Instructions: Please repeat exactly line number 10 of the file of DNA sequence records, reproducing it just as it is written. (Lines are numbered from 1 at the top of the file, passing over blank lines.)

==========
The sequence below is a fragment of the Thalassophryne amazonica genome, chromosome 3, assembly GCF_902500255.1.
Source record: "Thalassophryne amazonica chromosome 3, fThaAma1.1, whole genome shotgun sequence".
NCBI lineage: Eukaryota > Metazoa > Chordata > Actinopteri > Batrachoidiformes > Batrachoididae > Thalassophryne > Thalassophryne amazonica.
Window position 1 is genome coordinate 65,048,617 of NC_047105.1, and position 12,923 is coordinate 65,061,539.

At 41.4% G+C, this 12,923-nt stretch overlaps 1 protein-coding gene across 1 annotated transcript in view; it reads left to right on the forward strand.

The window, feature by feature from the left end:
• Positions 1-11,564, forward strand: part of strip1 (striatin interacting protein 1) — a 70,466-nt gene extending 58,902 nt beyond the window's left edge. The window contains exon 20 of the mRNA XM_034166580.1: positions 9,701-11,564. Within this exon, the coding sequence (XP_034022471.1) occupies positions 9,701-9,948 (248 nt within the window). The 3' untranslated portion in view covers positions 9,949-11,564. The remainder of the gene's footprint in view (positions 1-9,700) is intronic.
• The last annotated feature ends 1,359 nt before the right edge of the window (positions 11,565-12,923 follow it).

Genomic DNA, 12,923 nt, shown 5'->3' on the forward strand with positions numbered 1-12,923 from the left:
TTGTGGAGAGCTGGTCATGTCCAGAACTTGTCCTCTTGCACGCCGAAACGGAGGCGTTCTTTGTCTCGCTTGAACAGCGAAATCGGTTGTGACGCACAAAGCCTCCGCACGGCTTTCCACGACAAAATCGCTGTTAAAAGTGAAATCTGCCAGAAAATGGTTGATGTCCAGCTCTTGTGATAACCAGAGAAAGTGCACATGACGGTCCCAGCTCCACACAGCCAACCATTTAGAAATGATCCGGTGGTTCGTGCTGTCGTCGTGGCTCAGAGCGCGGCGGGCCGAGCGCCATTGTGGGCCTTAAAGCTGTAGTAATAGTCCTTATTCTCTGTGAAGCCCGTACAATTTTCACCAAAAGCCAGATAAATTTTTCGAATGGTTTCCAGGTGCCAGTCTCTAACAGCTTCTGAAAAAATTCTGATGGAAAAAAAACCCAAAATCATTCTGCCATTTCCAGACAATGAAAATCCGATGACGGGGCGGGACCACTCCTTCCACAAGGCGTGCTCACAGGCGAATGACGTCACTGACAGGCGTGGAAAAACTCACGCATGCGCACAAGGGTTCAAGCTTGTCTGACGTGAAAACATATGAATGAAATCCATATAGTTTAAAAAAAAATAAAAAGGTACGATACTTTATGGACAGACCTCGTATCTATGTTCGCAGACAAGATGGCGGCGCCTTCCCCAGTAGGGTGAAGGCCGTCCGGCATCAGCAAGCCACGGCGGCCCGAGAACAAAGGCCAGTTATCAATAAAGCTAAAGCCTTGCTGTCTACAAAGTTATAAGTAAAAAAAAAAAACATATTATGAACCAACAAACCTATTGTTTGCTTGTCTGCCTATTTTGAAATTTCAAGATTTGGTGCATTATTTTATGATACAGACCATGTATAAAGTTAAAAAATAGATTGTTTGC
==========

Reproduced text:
TTGTGGAGAGCTGGTCATGTCCAGAACTTGTCCTCTTGCACGCCGAAACGGAGGCGTTCTTTGTCTCGCTTGAACAGCGAAATCGGTTGTGACGCACAAAGCCTCCGCACGGCTTTCCACGACAAAATCGCTGTTAAAAGTGAAATCTGCCAGAAAATGGTTGATGTCCAGCTCTTGTGATAACCAGAGAAAGTGCACATGACGGTCCCAGCTCCACACAGCCAACCATTTAGAAATGATCCGGTGGTTCGTGCTGTCGTCGTGGCTCAGAGCGCGGCGGGCCGAGCGCCATTGTGGGCCTTAAAGCTGTAGTAATAGTCCTTATTCTCTGTGAAGCCCGTACAATTTTCACCAAAAGCCAGATAAATTTTTCGAATGGTTTCCAGGTGCCAGTCTCTAACAGCTTCTGAAAAAATTCTGATGGAAAAAAAACCCAAAATCATTCTGCCATTTCCAGACAATGAAAATCCGATGACGGGGCGGGACCACTCCTTCCACAAGGCGTGCTCACAGGCGAATGACGTCACTGACAGGCGTGGAAAAACTCACGCATGCGCACAAGGGTTCAAGCTTGTCTGACGTGAAAACATATGAATGAAATCCATATAGTTTAAAAAAAAATAAAAAGGTACGATACTTTATGGACAGACCTCGTATCTATGTTCGCAGACAAGATGGCGGCGCCTTCCCCAGTAGGGTGAAGGCCGTCCGGCATCAGCAAGCCACGGCGGCCCGAGAACAAAGGCCAGTTATCAATAAAGCTAAAGCCTTGCTGTCTACAAAGTTATAAGTAAAAAAAAAAAACATATTATGAACCAACAAACCTATTGTTTGCTTGTCTGCCTATTTTGAAATTTCAAGATTTGGTGCATTATTTTATGATACAGACCATGTATAAAGTTAAAAAATAGATTGTTTGC